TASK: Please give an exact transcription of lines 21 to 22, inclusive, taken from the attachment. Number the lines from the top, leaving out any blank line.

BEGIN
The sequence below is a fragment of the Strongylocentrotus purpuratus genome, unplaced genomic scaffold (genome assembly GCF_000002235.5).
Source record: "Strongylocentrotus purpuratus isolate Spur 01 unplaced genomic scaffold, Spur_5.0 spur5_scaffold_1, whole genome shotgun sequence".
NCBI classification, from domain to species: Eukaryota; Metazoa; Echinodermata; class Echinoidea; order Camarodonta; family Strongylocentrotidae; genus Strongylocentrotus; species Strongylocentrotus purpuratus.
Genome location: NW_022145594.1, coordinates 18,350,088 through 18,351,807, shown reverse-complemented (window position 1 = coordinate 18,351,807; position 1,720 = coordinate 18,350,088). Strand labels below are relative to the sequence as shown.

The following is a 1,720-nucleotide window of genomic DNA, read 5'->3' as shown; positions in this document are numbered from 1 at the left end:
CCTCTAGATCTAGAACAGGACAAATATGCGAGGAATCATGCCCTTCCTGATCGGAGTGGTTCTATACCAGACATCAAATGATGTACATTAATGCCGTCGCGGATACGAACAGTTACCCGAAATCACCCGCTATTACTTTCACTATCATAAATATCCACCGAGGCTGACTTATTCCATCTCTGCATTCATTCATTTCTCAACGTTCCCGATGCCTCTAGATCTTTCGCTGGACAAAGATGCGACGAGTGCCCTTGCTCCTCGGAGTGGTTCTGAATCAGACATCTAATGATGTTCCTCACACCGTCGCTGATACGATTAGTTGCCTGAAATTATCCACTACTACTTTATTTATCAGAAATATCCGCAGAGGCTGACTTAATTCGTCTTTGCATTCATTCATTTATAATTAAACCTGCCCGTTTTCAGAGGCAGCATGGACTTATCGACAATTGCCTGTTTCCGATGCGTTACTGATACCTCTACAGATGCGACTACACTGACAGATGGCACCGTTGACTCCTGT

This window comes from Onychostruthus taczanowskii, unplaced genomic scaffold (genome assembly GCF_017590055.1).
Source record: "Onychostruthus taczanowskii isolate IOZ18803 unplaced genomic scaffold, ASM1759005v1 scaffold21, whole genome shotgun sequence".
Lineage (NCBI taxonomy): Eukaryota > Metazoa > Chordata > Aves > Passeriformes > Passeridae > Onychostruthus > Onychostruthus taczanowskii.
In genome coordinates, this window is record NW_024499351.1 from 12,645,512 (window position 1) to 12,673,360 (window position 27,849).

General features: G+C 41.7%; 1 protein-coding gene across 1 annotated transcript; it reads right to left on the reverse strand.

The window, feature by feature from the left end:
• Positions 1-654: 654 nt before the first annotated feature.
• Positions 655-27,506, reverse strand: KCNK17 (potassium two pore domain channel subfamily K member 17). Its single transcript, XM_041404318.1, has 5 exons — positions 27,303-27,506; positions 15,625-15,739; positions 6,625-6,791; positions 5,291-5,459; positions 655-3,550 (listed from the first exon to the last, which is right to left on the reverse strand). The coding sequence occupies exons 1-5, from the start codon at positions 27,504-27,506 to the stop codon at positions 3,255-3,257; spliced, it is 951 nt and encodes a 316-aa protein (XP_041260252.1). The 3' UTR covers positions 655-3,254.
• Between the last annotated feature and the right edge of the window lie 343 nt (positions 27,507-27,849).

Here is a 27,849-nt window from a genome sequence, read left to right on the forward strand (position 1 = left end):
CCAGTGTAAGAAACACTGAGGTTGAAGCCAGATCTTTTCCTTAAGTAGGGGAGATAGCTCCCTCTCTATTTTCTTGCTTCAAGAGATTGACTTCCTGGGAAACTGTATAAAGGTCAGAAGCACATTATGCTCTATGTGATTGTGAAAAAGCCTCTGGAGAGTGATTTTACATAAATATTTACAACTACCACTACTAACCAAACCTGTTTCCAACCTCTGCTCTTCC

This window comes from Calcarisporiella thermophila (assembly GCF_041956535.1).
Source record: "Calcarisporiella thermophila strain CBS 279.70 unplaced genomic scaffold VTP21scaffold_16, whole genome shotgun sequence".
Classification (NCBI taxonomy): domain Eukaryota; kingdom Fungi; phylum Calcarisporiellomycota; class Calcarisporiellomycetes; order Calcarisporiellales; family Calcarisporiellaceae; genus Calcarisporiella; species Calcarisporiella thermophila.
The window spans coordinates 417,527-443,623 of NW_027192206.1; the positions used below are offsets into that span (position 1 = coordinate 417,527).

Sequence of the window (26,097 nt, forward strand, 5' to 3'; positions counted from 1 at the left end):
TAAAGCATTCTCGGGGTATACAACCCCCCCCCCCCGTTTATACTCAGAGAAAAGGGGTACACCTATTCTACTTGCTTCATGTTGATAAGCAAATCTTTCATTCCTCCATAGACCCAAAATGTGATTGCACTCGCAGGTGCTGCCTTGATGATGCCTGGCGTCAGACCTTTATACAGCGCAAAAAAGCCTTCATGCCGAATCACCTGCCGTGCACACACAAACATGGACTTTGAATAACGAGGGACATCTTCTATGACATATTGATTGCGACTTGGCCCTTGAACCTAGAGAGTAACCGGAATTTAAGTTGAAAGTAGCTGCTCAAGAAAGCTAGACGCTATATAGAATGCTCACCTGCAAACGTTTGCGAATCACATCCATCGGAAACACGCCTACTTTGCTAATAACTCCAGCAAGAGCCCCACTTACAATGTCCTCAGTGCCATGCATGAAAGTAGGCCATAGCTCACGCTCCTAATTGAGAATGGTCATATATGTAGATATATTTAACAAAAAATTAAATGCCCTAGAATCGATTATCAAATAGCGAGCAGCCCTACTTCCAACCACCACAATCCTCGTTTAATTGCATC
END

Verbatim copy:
The window spans coordinates 417,527-443,623 of NW_027192206.1; the positions used below are offsets into that span (position 1 = coordinate 417,527).

Sequence of the window (26,097 nt, forward strand, 5' to 3'; positions counted from 1 at the left end):